Fill those rainy days with words (and fun!)

2014-06-05T07:00:00Z 2014-06-11T09:59:13Z Fill those rainy days with words (and fun!)Barb Ruess Times Correspondent
June 05, 2014 7:00 am  • 

This year’s long winter means many parents throughout Northwest Indiana area have exhausted their supply of indoor activities. What do you do with your kids when they are stuck inside on a rainy summer day? Here are two ideas that should make those hours fly by for you and your children!

Create a poetry coffeehouse

Sara Hart, Hobart kindergarten teacher noted, “It is important for young children to be exposed to common nursery rhymes and poetry to help prepare them for reading and writing. I like to use poetry with my kindergarten students because it helps these learners develop new vocabulary and to hear patterns in text.“ There is a lot of learning to be found in poetry but your kids will also find lots of fun at your poetry coffeehouse.

Taking inspiration from the beat poets of the 1960s, tell the kids they are going to write and perform their own poetry in your new coffeehouse. Think of a fun name for your coffeehouse and ask the kids to make some signs for it. After the poetry is written, turn off the lights and get out some candles. Have the kids dress the part in dark clothes, sunglasses, scarves, maybe a beret. Then each child gets to stand up and read their poetry creations.

Not sure where to start? Katie Spisich teacher at Liberty Elementary in Chesterton recommends exposing children to different kinds of poetry so they can learn what styles they like and dislike. “I introduce a new type of poem and the students get a chance to create their own in that style. It is a great way to expose them to a variety of poems. Many students discover two or three kinds of poems that they really enjoy making.”

Kelley Carroll, elementary teacher at Eisenhower Elementary in Crown Point agreed,” I use a variety of books to teach kids about different types of poems. Important Poems are based on the book, “The Important Book” by Margaret Wise Brown. When I introduce Haiku poems, I use the books “Dogku,” “Guyku,” and “Won Ton.” When I introduce Acrostic poems, I use the book “Silver Seeds” by Paul Paolilli.”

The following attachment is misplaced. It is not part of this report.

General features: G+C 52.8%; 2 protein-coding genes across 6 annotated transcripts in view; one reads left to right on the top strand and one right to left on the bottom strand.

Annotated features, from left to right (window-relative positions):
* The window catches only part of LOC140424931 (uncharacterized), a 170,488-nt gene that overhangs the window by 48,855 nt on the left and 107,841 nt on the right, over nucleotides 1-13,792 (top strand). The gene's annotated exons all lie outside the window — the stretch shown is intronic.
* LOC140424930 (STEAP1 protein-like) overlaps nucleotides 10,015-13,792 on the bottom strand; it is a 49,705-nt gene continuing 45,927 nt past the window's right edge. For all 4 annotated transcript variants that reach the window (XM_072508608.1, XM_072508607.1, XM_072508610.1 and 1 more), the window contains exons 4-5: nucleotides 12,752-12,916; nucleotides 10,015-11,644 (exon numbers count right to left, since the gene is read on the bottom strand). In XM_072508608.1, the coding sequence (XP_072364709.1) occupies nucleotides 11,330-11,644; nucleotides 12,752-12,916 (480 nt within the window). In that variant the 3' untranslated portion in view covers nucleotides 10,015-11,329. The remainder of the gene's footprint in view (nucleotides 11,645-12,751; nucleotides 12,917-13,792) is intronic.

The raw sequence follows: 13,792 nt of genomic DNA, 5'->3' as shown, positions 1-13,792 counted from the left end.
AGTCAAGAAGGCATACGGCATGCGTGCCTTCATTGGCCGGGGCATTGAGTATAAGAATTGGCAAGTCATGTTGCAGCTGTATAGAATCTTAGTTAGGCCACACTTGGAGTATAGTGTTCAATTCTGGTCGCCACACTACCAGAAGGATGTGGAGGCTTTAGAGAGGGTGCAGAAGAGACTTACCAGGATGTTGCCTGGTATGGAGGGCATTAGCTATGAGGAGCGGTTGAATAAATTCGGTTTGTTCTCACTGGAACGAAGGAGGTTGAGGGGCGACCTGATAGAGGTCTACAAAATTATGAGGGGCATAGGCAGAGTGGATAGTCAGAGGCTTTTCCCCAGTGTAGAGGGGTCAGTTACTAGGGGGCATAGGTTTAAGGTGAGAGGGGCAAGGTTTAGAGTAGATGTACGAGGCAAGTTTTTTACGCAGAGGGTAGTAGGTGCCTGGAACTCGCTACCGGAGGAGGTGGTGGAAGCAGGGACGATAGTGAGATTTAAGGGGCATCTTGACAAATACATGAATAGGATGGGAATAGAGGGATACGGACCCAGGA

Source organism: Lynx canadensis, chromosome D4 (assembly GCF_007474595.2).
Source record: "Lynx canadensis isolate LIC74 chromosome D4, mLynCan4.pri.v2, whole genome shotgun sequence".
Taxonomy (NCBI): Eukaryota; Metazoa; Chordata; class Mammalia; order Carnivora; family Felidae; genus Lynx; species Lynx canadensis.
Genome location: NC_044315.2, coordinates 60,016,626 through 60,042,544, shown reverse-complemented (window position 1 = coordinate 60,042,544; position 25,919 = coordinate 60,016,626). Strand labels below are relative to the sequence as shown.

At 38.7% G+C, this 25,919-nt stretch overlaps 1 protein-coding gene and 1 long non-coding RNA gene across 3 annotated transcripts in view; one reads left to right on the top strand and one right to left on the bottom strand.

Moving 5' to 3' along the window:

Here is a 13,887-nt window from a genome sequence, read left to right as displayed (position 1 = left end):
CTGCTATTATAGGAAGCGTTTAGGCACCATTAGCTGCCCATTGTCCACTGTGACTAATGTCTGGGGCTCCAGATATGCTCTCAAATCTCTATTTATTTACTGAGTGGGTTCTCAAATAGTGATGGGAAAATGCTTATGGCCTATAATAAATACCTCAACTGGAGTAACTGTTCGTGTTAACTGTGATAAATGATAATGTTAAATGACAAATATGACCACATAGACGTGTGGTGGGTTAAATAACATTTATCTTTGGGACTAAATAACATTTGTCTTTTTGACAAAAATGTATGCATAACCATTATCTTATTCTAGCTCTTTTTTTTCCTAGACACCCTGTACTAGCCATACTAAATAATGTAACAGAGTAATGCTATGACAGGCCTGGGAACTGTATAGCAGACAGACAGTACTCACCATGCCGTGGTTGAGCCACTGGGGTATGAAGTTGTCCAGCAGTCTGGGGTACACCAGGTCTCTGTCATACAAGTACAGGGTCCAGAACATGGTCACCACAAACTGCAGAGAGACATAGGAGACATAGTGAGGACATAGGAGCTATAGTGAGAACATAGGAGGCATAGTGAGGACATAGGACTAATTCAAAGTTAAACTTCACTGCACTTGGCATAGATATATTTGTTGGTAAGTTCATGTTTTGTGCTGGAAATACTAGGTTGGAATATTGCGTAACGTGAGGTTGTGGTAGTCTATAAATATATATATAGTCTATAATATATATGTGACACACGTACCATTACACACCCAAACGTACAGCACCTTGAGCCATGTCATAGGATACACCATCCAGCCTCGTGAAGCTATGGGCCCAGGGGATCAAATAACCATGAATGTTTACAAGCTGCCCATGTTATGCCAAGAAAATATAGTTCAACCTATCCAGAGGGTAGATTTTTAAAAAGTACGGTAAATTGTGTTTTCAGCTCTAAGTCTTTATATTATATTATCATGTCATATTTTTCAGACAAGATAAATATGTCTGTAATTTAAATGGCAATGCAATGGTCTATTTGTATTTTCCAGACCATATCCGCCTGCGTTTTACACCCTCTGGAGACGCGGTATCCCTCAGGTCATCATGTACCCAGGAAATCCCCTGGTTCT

Foster your favorite bookworm

Roddretta Waxton, Head of Children's Services at the Lake County Public Library thinks the library is a wonderful place to spend a rainy day. “We have a variety of classes and events at our branches. Our early literacy class is an interactive class for babies and toddlers birth to 23 months of age and their caregivers. Our classes for 2 and 3 year olds and their caregivers teaches the foundations of reading through letter and number recognition, listening comprehension, creative expression and social skills. Our classes for 4 and 5 year olds are designed to help children become independent learners. And for kindergarten through 5th grade we have classes and events that promote subjects such as science, history, math, and the arts through literature and creative expression.”

Even if there isn’t a class available when you arrive there are computers, puzzles, and a variety of ways to spend your day. And don’t forget all the books! Here are some recommendations from Waxton:

Babies (Board Books)

Peek-a-boo Dinosaurs by Charles Reasoner

Get Happy by Malachy Doyle

Quiet Bunny's Many Colors by Lisa McCue

Elementary & Older

Snip Snap! What's That? By Mara Bergman

Froggy Gets Dressed by Jonathan London

Escape! The Story of the Great Houdini by Sid Fleischman

Savvy by Ingrid Law

Discovering the Inca Ice Maiden: My Adventures on Ampato by Johan Reinhard

Can’t get to the library? Their website has a variety of free ebooks, puzzles and games: go to their homepage at Click on “Kids” and scroll down to “Kids Databases” for all kinds of fun resources including National Geographic for Kids, Scholastic BookFlix and TumbleBooks.

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